Russia banks

Museum Nicholas Roerich, Moscow

Depositors who lost their savings when Russia’s Master Bank was closed down last week can at least hope for some compensation from government-backed insurers. But there’s no light at the end of the tunnel for the museum in Moscow that depends on Master Bank’s now discredited chairman for a living.

Boris Bulochnik has not been seen in public since the Russian central bank revoked Master Bank’s license last week citing “large scale suspicious operations” and a Rbs2bn balance sheet hole. Read more

Over the past few months, a lot of questions have been raised about the share of Russian money flowing through Cyprus, not always legally, and what effect this would have on an EU bailout for the island.

Now as EU leaders prepare to meet and discuss the bailout this Friday, Moody’s raises two equally important questions: How at risk are Russian banks and companies to problems in the Cypriot banking sector? And how likely are Russian depositors and creditors to get their money back after an EU-managed bailout? Read more

First one warning about the vulnerabilities in Russian banking. And now another.

Last week Alfa Bank highlighted the potential problems associated with the recent rapid growth in consumer lending and the dependence of banks on central bank finance. This week Standard & Poor’s is pointing to precisely the same risks. Read more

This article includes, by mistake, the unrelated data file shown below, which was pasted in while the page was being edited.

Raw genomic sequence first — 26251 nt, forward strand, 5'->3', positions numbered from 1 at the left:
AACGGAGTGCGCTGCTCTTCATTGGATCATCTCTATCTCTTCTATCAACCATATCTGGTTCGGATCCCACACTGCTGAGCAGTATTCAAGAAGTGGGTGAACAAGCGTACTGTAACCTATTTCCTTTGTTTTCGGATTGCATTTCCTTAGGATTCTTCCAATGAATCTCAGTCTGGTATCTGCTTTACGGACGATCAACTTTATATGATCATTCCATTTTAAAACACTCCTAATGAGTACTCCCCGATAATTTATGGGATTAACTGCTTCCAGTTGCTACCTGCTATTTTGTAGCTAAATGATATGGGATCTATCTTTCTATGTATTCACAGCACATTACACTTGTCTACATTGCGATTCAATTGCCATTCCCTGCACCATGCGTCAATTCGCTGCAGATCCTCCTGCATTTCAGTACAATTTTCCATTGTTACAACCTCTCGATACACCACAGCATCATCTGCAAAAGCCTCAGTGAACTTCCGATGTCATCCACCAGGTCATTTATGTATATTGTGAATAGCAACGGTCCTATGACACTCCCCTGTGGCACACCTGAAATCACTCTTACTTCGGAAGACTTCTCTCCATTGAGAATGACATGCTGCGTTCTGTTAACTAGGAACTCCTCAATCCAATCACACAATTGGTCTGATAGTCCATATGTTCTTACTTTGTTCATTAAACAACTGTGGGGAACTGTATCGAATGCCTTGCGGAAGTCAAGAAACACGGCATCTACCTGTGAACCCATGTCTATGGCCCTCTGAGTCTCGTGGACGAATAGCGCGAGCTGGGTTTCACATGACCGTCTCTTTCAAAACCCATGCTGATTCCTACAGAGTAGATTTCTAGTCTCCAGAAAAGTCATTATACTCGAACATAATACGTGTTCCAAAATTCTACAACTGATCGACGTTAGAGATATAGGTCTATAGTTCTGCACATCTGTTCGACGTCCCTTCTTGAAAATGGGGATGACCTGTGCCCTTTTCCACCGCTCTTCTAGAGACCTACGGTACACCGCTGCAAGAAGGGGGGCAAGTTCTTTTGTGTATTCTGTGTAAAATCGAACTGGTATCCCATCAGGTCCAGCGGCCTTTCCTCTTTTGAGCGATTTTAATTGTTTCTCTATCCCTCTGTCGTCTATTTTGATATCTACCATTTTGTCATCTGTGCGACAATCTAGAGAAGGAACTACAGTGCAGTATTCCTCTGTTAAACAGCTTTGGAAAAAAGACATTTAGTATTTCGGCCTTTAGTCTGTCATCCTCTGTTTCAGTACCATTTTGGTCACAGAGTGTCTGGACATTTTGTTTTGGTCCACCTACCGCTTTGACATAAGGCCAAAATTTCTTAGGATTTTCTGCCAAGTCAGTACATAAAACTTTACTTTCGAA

Russia’s consumer spending spree could be ending in tears. A credit-fuelled surge has led households to rack up unprecedented levels of consumer debt – so much so that in 2012 some 80 per cent of new consumer loans (excluding mortgages) are going towards interest on existing debt. This cannot go on.

“In Russia, the macro-economic risks are small,” says Natalia Orlova, chief economist at Alfabank, “But the risks in the banking sector are accumulating. Retail lending is becoming a high-risk segment.” Read more

By Ben Aris of business new europe

Russia’s express consumer lending business was launched by the “Vodka Bank” in 2001, and now the country’s credit card business is being championed by what could be called the “Beer Bank.”

Consumer lending in Russia exploded after the small start-up bank Russky Standart – better known for its premium vodka of the same name – introduced the concept of lending cash with no security at the point of sale. At the time the bank was thought to be a flash in the pan, but a decade later most of the incumbent banks in Russia are still struggling to catch up with Russky Standart.

Oleg Tinkoff hopes to pull off the same trick with credit cards. Read more

Could Russia be seeing more consolidation in its lumbering banking sector? Nomos Bank, the country’s 13th biggest bank, is in  discussions to acquire mid-sized lender Otkritie. But will the deal actually happen?

Russia’s rumour mill kicked into gear on Tuesday after Russian Daily Vedomosti ran a front page story announcing that the two lenders were close to an agreement. Behind the scenes, however, it looks like not everything is wrapped up yet. Read more